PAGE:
There are also two new types of tethers introduced in Just Cause 4, which are an inflatable balloon and a booster rocket that can be attached to targets. These can also be used to generate hilarious kills, especially when used in tandem with the tether. For instance, tying a bunch of enemy soldiers to a cow and then rocketing the cow into the air is always good for a laugh.
However, these two tether types aren’t all that useful for actually accomplishing objectives, and I often forgot I had them until I accidentally nudged the d-pad and switched to them. They’re a fun gimmick that is enjoyable to play around with if you’re bored, but they aren’t the most efficient way of causing chaos.
The other big addition is weather physics, which isn’t as influential on the gameplay as I expected. Throughout the map, the player can encounter sandstorms, snowstorms, tornadoes and lightning storms.
When in a lightning storm, the player must keep moving or else be struck by lightning. Sandstorms and snowstorms obscure the player’s vision. Finally, tornadoes make flying very dangerous. However, outside of the story missions built around them, they’re not something the player is likely to factor in when doing regular missions or just messing about.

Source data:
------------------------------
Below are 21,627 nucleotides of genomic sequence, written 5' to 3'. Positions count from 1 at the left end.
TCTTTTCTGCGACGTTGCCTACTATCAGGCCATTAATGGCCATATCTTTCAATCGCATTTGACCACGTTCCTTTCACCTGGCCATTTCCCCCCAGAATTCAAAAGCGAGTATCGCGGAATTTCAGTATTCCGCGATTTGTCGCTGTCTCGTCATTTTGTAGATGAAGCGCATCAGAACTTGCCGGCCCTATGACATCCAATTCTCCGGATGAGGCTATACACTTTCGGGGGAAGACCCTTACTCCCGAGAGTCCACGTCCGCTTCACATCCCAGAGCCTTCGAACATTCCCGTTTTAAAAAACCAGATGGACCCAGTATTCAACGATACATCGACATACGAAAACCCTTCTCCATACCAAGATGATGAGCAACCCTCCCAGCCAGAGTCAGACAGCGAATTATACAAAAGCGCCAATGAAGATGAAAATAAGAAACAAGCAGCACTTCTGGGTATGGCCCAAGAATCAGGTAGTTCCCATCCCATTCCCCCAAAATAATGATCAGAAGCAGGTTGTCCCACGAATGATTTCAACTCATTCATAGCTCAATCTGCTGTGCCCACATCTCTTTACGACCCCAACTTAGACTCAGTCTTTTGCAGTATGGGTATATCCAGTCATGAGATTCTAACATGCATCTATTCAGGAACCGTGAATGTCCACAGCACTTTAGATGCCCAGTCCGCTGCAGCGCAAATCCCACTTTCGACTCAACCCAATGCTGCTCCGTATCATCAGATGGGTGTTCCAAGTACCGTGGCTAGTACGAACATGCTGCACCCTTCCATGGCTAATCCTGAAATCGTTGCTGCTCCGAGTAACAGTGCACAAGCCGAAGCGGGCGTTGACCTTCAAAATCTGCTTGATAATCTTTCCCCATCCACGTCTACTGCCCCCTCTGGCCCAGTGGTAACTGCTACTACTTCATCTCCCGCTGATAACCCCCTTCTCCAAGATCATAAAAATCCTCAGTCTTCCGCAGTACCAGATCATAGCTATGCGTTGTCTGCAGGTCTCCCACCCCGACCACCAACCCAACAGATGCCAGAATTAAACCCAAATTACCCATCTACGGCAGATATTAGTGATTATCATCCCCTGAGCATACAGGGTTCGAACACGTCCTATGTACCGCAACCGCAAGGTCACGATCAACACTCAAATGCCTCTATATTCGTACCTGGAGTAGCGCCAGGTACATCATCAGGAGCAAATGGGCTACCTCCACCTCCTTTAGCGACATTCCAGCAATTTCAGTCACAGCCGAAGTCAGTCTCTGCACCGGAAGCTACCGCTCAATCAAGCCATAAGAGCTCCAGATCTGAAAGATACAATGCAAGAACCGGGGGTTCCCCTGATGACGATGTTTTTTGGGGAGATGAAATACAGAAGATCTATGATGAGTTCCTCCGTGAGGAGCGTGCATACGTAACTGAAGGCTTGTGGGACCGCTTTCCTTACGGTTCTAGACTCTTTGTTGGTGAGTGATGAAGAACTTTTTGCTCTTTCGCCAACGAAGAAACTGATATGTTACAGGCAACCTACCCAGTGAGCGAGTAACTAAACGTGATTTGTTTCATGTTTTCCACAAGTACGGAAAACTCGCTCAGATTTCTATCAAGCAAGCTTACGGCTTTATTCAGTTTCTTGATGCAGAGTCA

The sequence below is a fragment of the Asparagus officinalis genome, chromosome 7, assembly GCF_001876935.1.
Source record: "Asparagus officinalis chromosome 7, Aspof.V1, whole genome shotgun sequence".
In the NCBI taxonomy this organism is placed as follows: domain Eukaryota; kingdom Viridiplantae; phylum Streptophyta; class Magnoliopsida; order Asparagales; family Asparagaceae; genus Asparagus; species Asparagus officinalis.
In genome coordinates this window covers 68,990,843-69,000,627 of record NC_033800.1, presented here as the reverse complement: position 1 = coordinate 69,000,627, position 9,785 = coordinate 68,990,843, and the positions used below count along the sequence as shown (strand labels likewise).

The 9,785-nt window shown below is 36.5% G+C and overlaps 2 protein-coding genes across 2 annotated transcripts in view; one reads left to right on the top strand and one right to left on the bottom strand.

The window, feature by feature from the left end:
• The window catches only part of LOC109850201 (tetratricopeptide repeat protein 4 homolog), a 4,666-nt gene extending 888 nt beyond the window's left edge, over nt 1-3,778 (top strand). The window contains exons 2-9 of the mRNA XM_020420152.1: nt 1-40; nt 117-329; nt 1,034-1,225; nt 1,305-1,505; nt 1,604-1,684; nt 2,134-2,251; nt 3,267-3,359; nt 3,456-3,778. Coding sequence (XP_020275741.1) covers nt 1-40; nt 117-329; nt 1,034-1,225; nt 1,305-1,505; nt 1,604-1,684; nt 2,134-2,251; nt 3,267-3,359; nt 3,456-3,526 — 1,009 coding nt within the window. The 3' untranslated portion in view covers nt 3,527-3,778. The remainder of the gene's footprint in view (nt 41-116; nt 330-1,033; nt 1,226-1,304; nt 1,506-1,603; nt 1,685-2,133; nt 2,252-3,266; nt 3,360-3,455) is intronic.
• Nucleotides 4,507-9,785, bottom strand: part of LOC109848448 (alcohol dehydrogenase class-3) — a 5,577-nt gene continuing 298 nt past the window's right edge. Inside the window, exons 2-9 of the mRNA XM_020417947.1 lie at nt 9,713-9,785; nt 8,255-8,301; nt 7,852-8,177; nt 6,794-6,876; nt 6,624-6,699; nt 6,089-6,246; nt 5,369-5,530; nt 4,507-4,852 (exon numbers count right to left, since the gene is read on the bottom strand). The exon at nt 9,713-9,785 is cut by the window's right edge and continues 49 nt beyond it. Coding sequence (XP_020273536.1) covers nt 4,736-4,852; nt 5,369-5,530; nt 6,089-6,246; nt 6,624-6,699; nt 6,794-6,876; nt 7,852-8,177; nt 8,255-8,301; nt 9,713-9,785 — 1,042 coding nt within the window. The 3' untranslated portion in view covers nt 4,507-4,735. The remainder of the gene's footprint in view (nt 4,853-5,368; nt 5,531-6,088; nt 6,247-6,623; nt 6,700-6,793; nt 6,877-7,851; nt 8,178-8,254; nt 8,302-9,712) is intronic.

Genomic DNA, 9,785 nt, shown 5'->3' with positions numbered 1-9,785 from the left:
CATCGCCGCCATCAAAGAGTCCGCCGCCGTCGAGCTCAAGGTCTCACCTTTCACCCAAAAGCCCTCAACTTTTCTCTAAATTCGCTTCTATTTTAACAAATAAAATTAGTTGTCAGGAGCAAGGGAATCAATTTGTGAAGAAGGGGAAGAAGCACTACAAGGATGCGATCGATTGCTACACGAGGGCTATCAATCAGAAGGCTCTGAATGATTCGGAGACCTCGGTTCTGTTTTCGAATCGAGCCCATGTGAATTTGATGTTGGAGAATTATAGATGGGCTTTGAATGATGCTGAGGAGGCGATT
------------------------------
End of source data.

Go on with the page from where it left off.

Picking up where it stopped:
“Whenever it tries to give the player more of a structured challenge, the game’s limitations start to show.”
However, it was when I was just messing about and creating my own fun that I had the best time with Just Cause 4. Whenever it tries to give the player more of a structured challenge, the game’s limitations start to show. Just Cause 4’s pause screen shows a Risk-style map, where players must liberate sections so that their Army of Chaos can take over from the Black Hand.
Typically, to do this Rico must complete a Strike mission to take over a prominent location in that section. These locations include places like car manufacturing plants or airports. However, they are all fairly visually similar, and the objectives don’t have much variety.